Member Spotlight: Dan Lafond, Sales Manager, Rehrig Pacific Company; Member RPA Board of Directors

RPA Editor: Describe the products and services that your company offers.

Lafond: Rehrig Pacific Company designs and manufactures Zero Waste Reusable Packaging Systems. In addition, Rehrig provides an evolving set of services that include TPM, Asset Tracking & Technology Services, RPC Wash Services and Recycling/Material Services. Rehrig services a variety of industries from seven manufacturing locations and 11 service centers.

RPA Editor: Describe the area of the supply chain where your services/products play a role.

Lafond: The short answer should be everywhere. If reusable packaging and supply chain services are not used now, then part of our mission is to introduce these solutions into the conversation. Rehrig products and services can be used with both manufacturers and retailers alike. Starting with retailers, we provide products and services as described above (pallets, containers, 3rd party TPM, sort, wash, recycle, track etc.). Rehrig also aims to build brand equity for both retailers and fast-moving consumer-goods producers through collaborative design. Some of the industries we serve include food & beverage, fresh produce, pharmaceutical & health/beauty and primary/rigid packaging, to name a few.

RPA Editor: Describe some of the challenges you see that impede companies from implementing reusable packaging.

Lafond: When we have this discussion with our customers, there are two primary challenges involved in implementing returnable packaging and both center around the dilemma of quantifying value. First, customers struggle with the sticker shock involved in the initial capital spend. For this reason, we break the discussion down to a cost-per-trip analysis. In essence, we are selling the cost of asset ownership vs. the cost of asset acquisition. Secondly, and I think most people selling anything into supply chains will agree with this, customers are afraid of the unknown and this creates resistance to change. A comprehensive discussion needs to take place involving other residual benefits of reusable packaging. One of these in the forefront is the impact on sustainability. In the past, this is where we would say, “the industry needs to come together and find creative ways to make reusable packaging work”. The fact is, reusable packaging does work. Now, we need to come together and instead say, “This is where we help our customers quantify value in their supply chains as it relates to reusable packaging.” Once we can effectively do this, the challenges facing reusable packaging become much easier to overcome.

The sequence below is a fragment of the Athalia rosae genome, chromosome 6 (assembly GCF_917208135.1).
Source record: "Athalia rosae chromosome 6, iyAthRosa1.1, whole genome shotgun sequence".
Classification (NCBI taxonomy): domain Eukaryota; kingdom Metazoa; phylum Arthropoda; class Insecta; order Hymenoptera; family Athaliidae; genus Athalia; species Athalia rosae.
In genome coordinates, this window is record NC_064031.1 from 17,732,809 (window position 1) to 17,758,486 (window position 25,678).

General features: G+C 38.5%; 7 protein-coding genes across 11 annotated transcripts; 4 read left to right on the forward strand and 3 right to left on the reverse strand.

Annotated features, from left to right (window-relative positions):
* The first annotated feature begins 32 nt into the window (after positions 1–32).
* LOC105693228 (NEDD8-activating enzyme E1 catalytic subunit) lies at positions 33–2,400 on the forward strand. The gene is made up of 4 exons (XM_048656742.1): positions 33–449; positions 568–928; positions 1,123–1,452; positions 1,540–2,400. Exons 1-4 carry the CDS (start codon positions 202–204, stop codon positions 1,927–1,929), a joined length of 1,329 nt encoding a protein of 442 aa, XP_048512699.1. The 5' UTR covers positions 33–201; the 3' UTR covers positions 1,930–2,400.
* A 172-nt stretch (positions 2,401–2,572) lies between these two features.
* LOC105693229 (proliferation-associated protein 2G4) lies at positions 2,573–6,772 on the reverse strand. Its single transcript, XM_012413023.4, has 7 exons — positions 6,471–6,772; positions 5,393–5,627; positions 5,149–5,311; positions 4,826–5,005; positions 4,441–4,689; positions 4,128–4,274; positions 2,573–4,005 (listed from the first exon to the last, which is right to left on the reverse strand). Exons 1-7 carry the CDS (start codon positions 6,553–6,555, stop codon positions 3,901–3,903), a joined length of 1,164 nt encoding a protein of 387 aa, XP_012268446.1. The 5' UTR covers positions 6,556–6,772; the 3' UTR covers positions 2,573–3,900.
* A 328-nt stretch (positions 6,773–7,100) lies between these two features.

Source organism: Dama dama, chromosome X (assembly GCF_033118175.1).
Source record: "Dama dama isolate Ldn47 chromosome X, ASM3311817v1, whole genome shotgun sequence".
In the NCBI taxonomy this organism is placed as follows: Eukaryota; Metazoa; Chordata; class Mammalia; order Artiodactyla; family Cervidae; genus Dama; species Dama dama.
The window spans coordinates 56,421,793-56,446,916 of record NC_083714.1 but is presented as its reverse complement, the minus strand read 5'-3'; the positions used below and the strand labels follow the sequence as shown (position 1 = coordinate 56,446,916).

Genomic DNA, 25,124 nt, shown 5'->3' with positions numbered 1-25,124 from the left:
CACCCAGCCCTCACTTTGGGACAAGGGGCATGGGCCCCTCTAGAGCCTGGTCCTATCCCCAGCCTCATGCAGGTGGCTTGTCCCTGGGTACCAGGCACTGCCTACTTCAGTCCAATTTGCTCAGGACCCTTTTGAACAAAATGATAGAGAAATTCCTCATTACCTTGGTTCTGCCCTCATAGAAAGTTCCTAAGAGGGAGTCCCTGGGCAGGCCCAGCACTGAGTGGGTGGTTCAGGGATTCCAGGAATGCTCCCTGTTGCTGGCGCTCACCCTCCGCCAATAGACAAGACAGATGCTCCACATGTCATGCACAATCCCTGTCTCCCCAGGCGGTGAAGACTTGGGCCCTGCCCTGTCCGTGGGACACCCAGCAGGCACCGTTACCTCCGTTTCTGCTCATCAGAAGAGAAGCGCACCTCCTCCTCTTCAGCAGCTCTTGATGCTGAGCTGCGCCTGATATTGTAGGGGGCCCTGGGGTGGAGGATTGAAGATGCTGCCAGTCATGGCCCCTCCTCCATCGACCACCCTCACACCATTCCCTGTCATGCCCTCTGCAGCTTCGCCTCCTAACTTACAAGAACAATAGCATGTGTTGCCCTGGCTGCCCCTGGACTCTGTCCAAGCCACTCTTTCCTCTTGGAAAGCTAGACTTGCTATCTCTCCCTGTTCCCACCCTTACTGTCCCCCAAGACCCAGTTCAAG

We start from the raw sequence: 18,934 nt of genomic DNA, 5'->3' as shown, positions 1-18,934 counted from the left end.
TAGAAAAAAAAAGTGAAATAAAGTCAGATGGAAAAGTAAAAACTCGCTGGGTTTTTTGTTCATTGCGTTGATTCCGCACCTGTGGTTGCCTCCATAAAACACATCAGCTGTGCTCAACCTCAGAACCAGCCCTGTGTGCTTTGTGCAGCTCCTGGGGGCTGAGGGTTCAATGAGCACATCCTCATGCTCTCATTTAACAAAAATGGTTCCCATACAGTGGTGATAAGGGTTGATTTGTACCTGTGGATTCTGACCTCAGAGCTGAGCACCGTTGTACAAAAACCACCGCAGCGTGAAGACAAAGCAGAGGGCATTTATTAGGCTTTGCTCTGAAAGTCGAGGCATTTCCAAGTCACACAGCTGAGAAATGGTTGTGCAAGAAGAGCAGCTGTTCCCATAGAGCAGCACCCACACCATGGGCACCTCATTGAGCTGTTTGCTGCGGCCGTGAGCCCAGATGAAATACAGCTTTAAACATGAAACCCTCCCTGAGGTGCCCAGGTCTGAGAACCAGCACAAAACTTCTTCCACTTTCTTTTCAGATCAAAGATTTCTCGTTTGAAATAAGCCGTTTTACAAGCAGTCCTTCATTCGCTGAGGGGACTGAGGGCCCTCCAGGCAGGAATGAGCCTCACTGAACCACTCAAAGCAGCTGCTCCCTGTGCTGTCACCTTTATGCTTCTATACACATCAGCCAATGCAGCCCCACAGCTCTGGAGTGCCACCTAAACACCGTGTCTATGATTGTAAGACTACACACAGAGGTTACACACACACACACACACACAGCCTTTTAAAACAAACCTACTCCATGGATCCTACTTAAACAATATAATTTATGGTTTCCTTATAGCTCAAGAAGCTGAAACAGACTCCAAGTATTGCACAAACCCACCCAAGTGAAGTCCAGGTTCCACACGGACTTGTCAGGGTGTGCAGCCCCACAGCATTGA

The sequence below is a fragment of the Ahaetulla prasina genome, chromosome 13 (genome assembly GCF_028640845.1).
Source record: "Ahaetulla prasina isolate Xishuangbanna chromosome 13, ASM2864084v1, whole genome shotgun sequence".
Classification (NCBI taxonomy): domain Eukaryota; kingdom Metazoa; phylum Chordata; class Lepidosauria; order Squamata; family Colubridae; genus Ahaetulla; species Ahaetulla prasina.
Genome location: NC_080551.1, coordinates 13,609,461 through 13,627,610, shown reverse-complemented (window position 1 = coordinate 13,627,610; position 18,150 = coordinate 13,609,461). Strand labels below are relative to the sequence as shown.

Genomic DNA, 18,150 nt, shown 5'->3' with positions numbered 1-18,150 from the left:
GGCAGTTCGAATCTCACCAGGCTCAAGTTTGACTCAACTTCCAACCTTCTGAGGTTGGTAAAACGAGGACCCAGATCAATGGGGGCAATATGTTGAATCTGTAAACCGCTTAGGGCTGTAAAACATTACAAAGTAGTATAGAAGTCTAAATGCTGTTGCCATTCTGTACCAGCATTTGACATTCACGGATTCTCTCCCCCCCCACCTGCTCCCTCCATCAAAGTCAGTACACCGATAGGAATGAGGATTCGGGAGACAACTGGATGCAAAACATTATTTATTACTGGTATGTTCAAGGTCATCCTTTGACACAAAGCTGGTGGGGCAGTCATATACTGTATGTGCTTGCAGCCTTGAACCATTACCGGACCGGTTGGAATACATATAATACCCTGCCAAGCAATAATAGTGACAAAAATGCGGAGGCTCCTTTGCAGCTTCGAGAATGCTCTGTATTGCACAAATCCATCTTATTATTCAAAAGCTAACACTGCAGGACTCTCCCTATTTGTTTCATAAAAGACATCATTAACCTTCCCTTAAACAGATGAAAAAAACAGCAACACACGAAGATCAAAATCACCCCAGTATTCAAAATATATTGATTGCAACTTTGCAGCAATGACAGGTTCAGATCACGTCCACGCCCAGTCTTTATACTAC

RPA Editor: Describe some of the successes you or your customers have had with implementing reusable packaging.

Lafond: I think one fairly general but very visible example of reusable success has been with RPCs. Rehrig has always been at the forefront of the RPC marketplace. The RPC market is a classic example of validating a business case on “turns” or “cost per trip”. Another good example would be the recent surge in retail usage of plastic distribution pallets. We have been very successful at articulating the value of this supply chain solution.

RPA Editor: What are the key changes you see happening in the reusable marketplace in the near future?